Bitcoin’s tremendous performance isn’t limited only to the crypto market where it is trying to cross the $11,000 benchmark. The trending decentralized cryptocurrency has impressively achieved a milestone by surpassing 1 million daily active addresses.
Previously, bitcoin managed such huge user participation in November 2017. The data shows that almost 10 days ago, there were only about half a million active addresses. Over a short span of time, along with the positive developments in the crypto market that are floating bullish sentiments regarding the price of bitcoin, the participation from users experienced a marvelous increase.
Bitcoin compelling over a million users to remain active on the network is a delightful development for bitcoin enthusiasts all over the world. Now, they can easily respond with evidence to the adversaries of bitcoin who claim that only a handful uses bitcoin.
Kevin Rooke, a journalist and a cryptocurrency analyst who keeps notice of fundamentals of different cryptocurrency such as Daily Active Users (DAU), was the first one to notice the milestone achieved by bitcoin and sarcastically address the people disbelieving bitcoin’s popularity.
While comparing both occasions when bitcoin broke 1 million addresses, he revealed that the median transaction fee has dropped substantially. While in 2017 the transaction fee was about $3.23, at present, it has lowered down to about $1.33 only.
When Bitcoin first broke 1 million active addresses (Nov 27, 2017), 1 BTC was $9,352 and the median tx fee was $3.23.
Yesterday 1 BTC was $8,230 and the median tx fee was $1.33.
— Kevin Rooke (@kerooke) June 15, 2019
As mentioned earlier, Rooke keeps an eye over different parameters related to cryptocurrency, he notified in 2018 that only 27 cryptocurrencies had over 400 active addresses. Recently, he enlightened on the daily user traffic on the crypto exchanges, Binance and Coinbase. He informed that site traffic to both exchanges hit new highs in the month of May. Up by 16%, Binance managed to attract 1.37 million visits in a day and Coinbase with 23% surge saw 1.14 million visits in a single day. A few weeks back, regarding bitcoin’s trading volume, he revealed that bitcoin on chain transaction volume was over $60 billion.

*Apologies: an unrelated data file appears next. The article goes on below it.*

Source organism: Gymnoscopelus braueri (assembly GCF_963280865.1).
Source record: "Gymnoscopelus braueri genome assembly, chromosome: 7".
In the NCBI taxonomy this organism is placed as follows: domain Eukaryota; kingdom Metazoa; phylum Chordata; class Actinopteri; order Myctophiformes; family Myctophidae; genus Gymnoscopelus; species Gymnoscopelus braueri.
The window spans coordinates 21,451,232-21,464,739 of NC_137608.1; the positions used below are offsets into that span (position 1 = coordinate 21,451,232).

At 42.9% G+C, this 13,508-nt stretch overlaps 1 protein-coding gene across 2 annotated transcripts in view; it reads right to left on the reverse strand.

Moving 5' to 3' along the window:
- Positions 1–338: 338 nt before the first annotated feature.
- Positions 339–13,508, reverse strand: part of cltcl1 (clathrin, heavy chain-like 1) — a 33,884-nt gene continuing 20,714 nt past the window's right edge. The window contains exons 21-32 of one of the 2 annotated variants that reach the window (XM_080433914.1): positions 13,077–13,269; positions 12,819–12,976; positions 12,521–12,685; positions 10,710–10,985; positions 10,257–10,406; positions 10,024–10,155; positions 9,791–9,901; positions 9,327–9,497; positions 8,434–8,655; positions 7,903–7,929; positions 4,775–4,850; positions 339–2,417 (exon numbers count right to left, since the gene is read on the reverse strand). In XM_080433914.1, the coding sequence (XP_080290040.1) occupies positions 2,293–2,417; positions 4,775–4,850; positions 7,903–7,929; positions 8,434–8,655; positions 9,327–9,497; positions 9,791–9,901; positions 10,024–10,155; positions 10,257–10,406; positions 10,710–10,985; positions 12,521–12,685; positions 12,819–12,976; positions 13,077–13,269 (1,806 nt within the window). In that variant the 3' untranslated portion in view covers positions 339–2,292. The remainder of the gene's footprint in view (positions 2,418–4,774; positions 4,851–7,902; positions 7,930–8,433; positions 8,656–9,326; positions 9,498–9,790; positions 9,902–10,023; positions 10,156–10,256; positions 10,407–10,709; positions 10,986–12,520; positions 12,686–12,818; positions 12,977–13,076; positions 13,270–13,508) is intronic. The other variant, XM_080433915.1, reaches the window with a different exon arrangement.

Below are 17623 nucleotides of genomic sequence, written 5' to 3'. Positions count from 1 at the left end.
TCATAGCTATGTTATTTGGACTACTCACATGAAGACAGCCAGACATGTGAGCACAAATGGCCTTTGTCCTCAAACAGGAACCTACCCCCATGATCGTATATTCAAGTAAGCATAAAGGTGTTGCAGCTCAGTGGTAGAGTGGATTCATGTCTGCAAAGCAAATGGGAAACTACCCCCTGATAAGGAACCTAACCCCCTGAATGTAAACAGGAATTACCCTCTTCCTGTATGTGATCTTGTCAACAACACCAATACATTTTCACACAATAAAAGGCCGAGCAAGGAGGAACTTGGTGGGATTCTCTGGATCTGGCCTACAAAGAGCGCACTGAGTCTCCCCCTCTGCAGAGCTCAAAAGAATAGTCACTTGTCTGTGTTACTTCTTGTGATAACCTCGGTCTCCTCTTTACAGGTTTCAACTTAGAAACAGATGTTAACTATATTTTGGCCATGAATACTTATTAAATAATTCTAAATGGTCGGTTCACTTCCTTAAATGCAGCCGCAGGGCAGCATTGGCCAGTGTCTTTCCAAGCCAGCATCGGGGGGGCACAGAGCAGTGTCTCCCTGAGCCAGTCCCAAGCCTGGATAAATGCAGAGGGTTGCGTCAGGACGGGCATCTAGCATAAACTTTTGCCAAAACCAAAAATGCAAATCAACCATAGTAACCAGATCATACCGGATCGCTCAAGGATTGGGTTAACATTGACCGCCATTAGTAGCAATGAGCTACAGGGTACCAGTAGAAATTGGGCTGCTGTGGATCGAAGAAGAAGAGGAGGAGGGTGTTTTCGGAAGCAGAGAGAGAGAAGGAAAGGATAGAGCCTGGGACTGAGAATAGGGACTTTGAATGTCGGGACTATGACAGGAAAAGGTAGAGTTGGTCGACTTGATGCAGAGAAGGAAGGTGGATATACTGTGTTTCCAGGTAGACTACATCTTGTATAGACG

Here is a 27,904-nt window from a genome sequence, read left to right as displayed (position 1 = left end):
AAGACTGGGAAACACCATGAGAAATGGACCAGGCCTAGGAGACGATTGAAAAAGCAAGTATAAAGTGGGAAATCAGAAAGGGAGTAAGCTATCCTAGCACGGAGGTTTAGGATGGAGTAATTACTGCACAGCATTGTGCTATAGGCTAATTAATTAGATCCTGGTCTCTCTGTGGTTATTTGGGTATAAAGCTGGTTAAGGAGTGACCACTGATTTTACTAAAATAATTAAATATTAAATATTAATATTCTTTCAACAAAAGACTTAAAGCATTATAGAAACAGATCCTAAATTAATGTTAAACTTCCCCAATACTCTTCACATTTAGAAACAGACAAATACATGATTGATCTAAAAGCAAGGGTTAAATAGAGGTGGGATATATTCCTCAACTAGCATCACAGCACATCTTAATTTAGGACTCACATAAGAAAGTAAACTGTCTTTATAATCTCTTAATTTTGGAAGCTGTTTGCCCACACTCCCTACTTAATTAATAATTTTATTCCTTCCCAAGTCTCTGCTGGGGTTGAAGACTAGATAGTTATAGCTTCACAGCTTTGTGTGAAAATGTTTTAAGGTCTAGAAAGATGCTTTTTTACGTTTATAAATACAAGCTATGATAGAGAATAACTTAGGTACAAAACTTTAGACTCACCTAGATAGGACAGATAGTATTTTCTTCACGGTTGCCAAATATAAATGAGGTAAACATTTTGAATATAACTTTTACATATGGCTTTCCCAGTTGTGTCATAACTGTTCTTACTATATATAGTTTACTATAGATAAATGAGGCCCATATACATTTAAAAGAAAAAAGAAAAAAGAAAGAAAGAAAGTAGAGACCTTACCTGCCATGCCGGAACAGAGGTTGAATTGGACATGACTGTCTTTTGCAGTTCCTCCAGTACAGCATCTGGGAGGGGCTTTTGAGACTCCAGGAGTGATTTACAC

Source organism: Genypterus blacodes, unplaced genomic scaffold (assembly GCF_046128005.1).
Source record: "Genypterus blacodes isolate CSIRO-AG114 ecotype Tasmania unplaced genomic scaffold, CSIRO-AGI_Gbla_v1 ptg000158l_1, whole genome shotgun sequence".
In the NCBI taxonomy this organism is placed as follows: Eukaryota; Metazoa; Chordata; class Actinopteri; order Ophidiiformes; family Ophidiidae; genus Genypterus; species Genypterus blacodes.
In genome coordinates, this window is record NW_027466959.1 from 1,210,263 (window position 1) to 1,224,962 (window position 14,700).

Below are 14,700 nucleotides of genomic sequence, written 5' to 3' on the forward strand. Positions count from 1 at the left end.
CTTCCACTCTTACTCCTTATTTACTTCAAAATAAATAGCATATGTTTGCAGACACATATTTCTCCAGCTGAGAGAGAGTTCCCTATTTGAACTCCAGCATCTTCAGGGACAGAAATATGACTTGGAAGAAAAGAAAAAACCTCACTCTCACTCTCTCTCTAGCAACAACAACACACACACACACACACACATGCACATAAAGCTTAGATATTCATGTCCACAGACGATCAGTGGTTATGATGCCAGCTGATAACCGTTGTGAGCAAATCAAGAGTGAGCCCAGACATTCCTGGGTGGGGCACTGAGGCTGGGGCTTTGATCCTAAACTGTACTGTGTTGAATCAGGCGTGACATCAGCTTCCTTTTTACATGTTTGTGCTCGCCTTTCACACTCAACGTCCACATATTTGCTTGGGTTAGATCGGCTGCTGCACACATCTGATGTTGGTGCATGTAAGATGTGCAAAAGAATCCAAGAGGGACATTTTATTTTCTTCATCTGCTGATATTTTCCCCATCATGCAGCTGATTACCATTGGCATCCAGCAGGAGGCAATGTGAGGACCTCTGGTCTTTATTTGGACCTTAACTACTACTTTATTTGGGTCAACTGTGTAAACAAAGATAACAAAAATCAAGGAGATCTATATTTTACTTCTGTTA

Although bitcoin’s capability to mark billions in trading volume and millions of active users is quite a positive sign for mass adoption, this surely is not the best for the world already burdened with the environmental issues such as global warming. As per the research of Technical University of Munich (TUM), bitcoin is contributing about 22 megatons of carbon dioxide (CO2) every year. The research tells that this amount of CO2 is comparable to the total emissions of cities such as Hamburg or Las Vegas.
Bitcoin is a virtually programmed currency but the process of bitcoin mining, an energy-intensive process for making new bitcoin, is for real. Unlike other studies, intended to determine the quantity of CO2 emissions caused by bitcoin mining, that used several approximations, a detective like approach was taken during research to gather conclusive results.
At the beginning of the research, the power consumption of the bitcoin network was processed and the IPO filings of three manufacturers controlling the ASIC miner market were analyzed. After discovering that bitcoin mining quadrupled in 2018, the researchers in November 2018 calculated that the annual consumption of electricity by bitcoin was 46 TWh (TeraWATT hour). After locating different mining centers of the world with the aid of IP addresses, the team of researchers estimated the CO2 emissions resulting because of bitcoin mining. In this regard, the report explained:
Using the IP addresses, the team was able to localize 68 percent of the Bitcoin network computing power in Asian countries, 17 percent in European countries, and 15 percent in North America. In the end, the total carbon footprint of the Bitcoin system was between 22 and 22.9 megatons per year.
While an increase in the number of bitcoin users is desirable for making bitcoin mainstream currency, the impacts this will have on bitcoin mining and later on the environment can’t be ignored. The popularity and wide use of the world’s first and largest decentralized cryptocurrency by market cap shouldn’t face any restrictions due to environmental impacts so it is necessary that renewable resources are utilized as much as possible.
Concluded by Christian Stoll, who conducts research at the Technical University of Munich (TUM) and the Massachusetts Institute of Technology (MIT):
To improve the ecological balance, one possibility might be to link more mining farms to additional renewable generating capacity.